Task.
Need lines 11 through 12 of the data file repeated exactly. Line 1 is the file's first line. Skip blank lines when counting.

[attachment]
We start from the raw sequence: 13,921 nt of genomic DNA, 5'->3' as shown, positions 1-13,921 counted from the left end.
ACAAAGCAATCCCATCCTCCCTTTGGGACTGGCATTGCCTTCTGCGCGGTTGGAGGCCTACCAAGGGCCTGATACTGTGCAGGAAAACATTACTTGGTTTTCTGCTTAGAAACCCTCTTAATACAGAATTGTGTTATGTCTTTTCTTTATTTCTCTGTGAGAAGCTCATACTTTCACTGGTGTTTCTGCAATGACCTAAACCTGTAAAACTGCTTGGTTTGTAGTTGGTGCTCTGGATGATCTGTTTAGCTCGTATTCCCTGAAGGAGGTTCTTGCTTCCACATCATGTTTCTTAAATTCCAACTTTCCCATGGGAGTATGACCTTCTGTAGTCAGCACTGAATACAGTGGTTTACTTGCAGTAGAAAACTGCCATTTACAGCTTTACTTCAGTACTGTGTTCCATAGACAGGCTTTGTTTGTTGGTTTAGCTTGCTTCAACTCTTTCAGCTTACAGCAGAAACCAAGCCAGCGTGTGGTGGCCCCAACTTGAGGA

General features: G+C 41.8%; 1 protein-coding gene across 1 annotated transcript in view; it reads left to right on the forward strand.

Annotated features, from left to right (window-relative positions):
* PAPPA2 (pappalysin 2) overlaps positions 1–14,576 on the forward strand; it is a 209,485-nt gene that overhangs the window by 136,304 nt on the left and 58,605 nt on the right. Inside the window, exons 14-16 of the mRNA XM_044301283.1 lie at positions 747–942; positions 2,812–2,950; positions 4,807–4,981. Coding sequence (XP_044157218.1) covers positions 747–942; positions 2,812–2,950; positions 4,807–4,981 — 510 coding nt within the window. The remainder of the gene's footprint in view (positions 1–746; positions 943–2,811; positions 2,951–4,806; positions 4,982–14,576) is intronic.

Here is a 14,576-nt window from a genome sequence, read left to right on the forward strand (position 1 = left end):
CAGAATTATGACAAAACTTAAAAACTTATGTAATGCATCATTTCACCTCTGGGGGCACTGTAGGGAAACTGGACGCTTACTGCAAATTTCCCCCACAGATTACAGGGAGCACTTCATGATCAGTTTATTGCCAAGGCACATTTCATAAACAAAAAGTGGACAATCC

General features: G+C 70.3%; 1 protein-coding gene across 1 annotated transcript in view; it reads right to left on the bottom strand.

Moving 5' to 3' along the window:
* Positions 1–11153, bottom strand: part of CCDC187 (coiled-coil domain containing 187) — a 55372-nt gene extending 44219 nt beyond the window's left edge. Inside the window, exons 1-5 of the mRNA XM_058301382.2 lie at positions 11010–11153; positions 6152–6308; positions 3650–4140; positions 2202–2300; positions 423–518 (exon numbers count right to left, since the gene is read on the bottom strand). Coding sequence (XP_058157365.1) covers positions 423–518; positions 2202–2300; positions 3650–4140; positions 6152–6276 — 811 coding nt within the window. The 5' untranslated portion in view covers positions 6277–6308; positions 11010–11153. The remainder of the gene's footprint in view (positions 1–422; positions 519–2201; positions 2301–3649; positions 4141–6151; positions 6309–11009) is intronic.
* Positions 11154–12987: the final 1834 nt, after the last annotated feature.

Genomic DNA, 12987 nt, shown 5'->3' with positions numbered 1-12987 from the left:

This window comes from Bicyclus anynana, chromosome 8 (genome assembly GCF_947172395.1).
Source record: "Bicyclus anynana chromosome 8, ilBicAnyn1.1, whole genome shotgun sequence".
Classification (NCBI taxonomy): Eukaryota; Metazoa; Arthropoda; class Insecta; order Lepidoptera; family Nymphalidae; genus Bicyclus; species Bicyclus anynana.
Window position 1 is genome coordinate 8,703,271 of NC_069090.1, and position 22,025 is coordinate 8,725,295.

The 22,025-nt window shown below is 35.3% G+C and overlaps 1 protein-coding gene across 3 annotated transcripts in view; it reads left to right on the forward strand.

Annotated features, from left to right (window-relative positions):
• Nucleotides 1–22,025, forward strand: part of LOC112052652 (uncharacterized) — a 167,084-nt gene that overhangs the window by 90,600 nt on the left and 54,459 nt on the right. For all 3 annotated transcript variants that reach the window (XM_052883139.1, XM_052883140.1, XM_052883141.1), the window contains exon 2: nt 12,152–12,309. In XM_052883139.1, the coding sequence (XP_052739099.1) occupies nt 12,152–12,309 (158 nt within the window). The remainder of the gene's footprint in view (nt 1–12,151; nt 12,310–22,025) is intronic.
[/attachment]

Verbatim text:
* Positions 11154–12987: the final 1834 nt, after the last annotated feature.

Genomic DNA, 12987 nt, shown 5'->3' with positions numbered 1-12987 from the left: